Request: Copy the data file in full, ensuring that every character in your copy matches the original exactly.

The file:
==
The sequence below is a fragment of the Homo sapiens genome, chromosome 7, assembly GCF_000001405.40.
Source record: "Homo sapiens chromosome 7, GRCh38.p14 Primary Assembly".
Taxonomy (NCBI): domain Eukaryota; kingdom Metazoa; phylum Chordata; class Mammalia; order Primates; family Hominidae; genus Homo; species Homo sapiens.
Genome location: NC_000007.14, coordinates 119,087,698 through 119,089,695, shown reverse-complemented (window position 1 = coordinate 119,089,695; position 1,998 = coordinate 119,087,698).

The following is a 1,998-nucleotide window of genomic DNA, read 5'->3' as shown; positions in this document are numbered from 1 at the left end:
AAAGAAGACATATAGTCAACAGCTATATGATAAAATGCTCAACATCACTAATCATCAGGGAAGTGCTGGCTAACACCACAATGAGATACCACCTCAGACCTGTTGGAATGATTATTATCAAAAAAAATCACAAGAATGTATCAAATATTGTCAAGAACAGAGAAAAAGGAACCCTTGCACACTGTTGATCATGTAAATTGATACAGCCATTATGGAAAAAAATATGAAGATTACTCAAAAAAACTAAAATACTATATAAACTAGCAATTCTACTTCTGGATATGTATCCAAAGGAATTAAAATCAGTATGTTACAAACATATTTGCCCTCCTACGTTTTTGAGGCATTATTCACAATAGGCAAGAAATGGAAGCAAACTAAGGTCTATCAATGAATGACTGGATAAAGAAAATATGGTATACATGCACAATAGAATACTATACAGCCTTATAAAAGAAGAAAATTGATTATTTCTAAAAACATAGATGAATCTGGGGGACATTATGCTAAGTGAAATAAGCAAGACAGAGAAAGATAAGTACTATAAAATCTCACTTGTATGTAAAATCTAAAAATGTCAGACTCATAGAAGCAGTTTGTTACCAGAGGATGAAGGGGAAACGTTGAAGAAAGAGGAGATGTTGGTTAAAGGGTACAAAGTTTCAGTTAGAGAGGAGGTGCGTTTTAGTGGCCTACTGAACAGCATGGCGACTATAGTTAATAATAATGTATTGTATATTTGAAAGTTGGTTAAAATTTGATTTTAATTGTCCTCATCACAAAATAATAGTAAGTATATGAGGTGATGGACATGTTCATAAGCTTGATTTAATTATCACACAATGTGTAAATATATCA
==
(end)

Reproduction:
The sequence below is a fragment of the Homo sapiens genome, chromosome 7, assembly GCF_000001405.40.
Source record: "Homo sapiens chromosome 7, GRCh38.p14 Primary Assembly".
Taxonomy (NCBI): domain Eukaryota; kingdom Metazoa; phylum Chordata; class Mammalia; order Primates; family Hominidae; genus Homo; species Homo sapiens.
Genome location: NC_000007.14, coordinates 119,087,698 through 119,089,695, shown reverse-complemented (window position 1 = coordinate 119,089,695; position 1,998 = coordinate 119,087,698).

The following is a 1,998-nucleotide window of genomic DNA, read 5'->3' as shown; positions in this document are numbered from 1 at the left end:
AAAGAAGACATATAGTCAACAGCTATATGATAAAATGCTCAACATCACTAATCATCAGGGAAGTGCTGGCTAACACCACAATGAGATACCACCTCAGACCTGTTGGAATGATTATTATCAAAAAAAATCACAAGAATGTATCAAATATTGTCAAGAACAGAGAAAAAGGAACCCTTGCACACTGTTGATCATGTAAATTGATACAGCCATTATGGAAAAAAATATGAAGATTACTCAAAAAAACTAAAATACTATATAAACTAGCAATTCTACTTCTGGATATGTATCCAAAGGAATTAAAATCAGTATGTTACAAACATATTTGCCCTCCTACGTTTTTGAGGCATTATTCACAATAGGCAAGAAATGGAAGCAAACTAAGGTCTATCAATGAATGACTGGATAAAGAAAATATGGTATACATGCACAATAGAATACTATACAGCCTTATAAAAGAAGAAAATTGATTATTTCTAAAAACATAGATGAATCTGGGGGACATTATGCTAAGTGAAATAAGCAAGACAGAGAAAGATAAGTACTATAAAATCTCACTTGTATGTAAAATCTAAAAATGTCAGACTCATAGAAGCAGTTTGTTACCAGAGGATGAAGGGGAAACGTTGAAGAAAGAGGAGATGTTGGTTAAAGGGTACAAAGTTTCAGTTAGAGAGGAGGTGCGTTTTAGTGGCCTACTGAACAGCATGGCGACTATAGTTAATAATAATGTATTGTATATTTGAAAGTTGGTTAAAATTTGATTTTAATTGTCCTCATCACAAAATAATAGTAAGTATATGAGGTGATGGACATGTTCATAAGCTTGATTTAATTATCACACAATGTGTAAATATATCA